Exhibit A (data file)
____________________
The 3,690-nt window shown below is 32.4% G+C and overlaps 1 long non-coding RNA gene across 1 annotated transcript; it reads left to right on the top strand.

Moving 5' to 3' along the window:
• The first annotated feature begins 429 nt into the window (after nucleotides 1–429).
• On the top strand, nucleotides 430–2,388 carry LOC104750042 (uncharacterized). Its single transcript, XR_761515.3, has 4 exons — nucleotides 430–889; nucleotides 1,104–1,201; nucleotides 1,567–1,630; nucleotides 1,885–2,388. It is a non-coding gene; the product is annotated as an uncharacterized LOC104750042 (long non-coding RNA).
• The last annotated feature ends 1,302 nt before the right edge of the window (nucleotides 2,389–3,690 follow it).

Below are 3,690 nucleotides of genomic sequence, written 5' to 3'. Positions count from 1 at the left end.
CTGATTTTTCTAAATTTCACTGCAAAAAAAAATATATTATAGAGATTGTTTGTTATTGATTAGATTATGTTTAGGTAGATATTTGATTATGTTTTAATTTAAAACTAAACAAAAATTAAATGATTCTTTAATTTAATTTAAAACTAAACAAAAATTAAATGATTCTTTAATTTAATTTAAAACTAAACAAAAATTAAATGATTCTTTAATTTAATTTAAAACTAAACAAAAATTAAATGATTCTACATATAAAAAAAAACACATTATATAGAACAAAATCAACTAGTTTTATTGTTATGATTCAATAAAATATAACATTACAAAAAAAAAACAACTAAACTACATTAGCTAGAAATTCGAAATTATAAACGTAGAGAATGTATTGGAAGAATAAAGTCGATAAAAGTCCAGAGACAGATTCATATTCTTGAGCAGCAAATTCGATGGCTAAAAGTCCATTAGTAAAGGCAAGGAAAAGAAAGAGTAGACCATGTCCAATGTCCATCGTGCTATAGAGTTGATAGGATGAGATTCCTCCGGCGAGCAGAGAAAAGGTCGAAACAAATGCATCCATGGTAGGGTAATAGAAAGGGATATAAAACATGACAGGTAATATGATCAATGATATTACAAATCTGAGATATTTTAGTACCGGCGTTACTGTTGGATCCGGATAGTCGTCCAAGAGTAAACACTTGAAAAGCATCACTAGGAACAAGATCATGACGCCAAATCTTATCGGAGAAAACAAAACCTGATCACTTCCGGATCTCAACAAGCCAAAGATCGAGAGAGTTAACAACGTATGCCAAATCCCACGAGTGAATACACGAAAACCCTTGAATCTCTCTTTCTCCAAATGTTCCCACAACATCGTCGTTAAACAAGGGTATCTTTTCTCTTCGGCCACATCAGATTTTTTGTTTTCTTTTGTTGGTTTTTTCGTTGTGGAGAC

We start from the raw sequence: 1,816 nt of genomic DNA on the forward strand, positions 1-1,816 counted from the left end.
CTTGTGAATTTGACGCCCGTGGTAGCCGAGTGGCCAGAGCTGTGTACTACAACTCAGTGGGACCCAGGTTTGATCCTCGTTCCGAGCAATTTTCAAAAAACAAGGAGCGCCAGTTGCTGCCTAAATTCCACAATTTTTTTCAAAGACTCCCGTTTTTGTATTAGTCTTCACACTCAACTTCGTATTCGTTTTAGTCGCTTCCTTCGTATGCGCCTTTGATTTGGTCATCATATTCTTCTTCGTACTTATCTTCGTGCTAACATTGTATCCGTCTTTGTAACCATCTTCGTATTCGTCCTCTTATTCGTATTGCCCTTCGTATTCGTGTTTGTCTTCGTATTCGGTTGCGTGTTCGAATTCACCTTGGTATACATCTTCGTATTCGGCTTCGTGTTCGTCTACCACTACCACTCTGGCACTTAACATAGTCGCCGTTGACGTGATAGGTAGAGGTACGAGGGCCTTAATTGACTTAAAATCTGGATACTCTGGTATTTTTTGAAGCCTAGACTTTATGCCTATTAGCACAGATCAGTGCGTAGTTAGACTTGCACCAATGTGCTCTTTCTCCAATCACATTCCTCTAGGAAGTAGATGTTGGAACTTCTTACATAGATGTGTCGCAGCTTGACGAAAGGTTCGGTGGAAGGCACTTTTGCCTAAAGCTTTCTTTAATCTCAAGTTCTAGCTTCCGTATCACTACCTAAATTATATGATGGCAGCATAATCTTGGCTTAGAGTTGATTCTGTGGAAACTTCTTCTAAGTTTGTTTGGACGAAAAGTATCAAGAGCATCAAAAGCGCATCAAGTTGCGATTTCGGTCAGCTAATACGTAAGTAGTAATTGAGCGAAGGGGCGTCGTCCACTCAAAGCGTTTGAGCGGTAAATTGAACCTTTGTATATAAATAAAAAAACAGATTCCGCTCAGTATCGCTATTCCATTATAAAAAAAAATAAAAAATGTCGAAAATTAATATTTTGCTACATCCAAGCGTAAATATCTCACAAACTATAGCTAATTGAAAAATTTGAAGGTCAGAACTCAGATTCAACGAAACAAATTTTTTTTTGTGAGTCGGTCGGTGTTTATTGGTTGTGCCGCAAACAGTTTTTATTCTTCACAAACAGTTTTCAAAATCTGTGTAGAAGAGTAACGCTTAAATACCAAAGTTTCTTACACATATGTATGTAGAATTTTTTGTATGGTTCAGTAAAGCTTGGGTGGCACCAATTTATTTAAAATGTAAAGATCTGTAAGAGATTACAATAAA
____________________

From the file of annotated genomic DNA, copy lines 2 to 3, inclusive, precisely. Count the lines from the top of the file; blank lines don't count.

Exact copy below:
Moving 5' to 3' along the window:
• The first annotated feature begins 429 nt into the window (after nucleotides 1–429).